<< problem 174 - Counting the number of "hollow" square laminae ... Consecutive positive divisors - problem 179 >>

# Problem 178: Step Numbers

Consider the number 45656.
It can be seen that each pair of consecutive digits of 45656 has a difference of one.
A number for which every pair of consecutive digits has a difference of one is called a step number.
A pandigital number contains every decimal digit from 0 to 9 at least once.
How many pandigital step numbers less than 10^40 are there?

# My Algorithm

And again: it's time for Dynamic Programming ...
My search function has three parameters:
1. a mask where bit x is set if any of the digits in front of the current digit was x.
2. the current digit
3. how many digits still have to be processed

A number is pandigital if the all bits 0..9 are set (AllDigits = (1 << 10) - 1 which is 1023).
If the current digit is bigger than 0, then the next can be "a step down".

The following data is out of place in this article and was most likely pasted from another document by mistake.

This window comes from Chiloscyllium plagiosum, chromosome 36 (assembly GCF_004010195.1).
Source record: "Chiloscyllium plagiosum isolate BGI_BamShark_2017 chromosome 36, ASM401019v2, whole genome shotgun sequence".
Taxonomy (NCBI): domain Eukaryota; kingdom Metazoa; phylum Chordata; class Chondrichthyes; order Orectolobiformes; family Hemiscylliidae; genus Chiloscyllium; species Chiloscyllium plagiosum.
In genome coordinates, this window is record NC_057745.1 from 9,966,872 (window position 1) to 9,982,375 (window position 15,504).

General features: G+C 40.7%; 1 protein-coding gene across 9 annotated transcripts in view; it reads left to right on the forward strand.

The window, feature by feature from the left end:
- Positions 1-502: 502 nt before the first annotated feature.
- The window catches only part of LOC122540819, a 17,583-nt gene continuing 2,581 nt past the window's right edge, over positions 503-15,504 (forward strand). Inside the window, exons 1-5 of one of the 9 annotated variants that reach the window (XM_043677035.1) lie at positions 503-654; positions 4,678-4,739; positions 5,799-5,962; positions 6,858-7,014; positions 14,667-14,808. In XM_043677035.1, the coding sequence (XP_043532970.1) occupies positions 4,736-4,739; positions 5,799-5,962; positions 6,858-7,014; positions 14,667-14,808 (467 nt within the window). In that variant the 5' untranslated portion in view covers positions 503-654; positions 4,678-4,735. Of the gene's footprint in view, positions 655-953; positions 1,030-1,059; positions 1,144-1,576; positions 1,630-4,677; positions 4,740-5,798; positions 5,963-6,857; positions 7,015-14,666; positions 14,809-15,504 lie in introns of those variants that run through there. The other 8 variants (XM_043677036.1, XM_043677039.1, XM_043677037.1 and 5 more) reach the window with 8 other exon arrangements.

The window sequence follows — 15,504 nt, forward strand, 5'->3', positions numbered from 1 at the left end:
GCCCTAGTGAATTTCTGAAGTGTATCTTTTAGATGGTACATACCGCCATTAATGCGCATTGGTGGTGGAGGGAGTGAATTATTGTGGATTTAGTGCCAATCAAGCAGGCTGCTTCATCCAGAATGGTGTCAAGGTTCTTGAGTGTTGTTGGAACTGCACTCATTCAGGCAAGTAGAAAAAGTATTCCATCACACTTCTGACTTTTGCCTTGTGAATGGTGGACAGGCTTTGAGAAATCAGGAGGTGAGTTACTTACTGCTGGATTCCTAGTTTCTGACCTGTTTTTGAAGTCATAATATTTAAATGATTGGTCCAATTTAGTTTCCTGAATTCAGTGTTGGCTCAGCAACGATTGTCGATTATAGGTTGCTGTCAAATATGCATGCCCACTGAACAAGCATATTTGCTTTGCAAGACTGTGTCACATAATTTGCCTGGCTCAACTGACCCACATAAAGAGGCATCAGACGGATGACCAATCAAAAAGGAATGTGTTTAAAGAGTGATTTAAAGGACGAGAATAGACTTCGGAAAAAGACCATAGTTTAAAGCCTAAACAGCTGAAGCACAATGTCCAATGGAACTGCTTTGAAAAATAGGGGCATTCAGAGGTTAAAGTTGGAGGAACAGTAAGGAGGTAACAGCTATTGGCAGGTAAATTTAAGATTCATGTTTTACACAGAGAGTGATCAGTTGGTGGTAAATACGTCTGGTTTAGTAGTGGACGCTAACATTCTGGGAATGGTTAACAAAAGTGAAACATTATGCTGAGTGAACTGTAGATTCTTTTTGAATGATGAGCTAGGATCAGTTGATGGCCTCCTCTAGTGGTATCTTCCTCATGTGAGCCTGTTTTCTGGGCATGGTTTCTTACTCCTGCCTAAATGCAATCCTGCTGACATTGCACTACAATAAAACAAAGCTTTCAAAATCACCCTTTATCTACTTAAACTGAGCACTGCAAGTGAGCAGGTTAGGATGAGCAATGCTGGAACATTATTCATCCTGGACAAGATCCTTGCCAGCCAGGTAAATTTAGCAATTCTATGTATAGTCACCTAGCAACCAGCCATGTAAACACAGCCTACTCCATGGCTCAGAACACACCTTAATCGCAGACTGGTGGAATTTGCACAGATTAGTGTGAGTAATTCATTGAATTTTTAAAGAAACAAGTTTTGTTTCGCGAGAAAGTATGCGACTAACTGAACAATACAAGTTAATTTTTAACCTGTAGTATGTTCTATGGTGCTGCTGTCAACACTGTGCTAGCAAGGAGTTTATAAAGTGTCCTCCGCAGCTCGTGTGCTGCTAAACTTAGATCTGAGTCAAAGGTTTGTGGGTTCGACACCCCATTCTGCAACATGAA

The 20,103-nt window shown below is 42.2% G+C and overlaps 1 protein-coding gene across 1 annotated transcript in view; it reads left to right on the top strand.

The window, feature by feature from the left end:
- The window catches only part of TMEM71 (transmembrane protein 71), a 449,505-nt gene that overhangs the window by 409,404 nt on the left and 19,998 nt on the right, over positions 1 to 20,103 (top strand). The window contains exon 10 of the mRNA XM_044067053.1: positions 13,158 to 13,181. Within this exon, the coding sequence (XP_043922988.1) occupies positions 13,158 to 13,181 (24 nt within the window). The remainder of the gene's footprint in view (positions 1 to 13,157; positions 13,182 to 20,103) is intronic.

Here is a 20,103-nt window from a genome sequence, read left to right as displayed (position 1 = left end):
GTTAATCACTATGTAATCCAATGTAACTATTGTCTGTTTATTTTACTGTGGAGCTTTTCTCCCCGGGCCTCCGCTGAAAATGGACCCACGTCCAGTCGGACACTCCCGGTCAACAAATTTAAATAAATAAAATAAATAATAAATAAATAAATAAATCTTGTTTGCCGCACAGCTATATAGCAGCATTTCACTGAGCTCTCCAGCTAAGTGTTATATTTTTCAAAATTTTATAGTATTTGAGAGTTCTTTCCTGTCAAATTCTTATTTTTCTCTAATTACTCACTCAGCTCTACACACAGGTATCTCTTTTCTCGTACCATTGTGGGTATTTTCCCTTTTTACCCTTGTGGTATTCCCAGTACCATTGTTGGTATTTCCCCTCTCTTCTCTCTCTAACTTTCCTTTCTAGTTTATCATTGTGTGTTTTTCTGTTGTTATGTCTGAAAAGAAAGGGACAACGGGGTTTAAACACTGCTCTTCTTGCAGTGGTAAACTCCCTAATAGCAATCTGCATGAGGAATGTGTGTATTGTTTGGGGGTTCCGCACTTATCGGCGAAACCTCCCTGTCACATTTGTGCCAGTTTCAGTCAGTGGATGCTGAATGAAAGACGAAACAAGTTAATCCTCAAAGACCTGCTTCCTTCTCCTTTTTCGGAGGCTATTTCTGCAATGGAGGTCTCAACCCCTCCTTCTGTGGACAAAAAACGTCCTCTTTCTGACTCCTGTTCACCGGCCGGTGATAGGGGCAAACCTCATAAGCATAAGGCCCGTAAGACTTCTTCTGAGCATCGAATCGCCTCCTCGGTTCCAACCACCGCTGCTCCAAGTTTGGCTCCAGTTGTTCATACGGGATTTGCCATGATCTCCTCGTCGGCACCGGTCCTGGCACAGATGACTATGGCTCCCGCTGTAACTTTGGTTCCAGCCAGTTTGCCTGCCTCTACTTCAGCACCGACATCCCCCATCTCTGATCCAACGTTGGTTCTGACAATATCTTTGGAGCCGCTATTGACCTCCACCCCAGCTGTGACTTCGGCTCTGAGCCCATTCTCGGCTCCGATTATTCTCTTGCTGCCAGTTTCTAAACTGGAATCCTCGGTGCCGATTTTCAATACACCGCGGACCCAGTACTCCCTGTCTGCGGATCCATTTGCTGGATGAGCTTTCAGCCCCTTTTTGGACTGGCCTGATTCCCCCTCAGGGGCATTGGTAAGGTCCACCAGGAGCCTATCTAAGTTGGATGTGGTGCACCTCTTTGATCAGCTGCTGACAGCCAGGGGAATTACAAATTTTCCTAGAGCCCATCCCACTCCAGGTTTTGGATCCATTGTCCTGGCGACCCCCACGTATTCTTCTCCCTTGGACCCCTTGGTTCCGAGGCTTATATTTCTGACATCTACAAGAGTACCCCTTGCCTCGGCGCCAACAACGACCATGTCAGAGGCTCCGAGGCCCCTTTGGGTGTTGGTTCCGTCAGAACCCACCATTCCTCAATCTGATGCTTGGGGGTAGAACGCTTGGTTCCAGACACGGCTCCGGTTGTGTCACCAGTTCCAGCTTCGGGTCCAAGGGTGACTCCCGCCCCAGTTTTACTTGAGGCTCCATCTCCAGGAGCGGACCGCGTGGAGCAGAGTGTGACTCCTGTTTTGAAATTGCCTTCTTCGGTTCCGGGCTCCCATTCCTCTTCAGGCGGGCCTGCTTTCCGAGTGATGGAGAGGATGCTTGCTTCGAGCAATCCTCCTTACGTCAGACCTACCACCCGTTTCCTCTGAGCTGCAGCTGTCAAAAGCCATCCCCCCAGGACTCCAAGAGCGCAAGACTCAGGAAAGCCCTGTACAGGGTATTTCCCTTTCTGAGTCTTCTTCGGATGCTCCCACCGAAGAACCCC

If the current digit is smaller than 9, then the next can be "a step up".

Of course, this algorithm would be far too slow, but the algorithm can heavily memoize results.
The function's parameters are merged into a single unique ID and stored in a cache (with 1024*40*10 = 409600 entries, which requires about 3 MByte RAM).

## Modifications by HackerRank

They want you to compute the result for n < 10^{10^4}. I can't figure out whether their input is always a power-of-ten or not.
The result will easily be too large for C++'s 64 bit integers anyway.

## Note

If the first digit is between 1 and 4 (inclusive), then for every solution there is a "mirrored" version, where each digit b_i = 9 - a_i.
For example, 10123456789 is a solution and therefore 89876543210 is a solution, too.
How does it help ? Well, you can compute all solutions starting with 1..4, multiply that number by 2 and add all solutions starting with 9.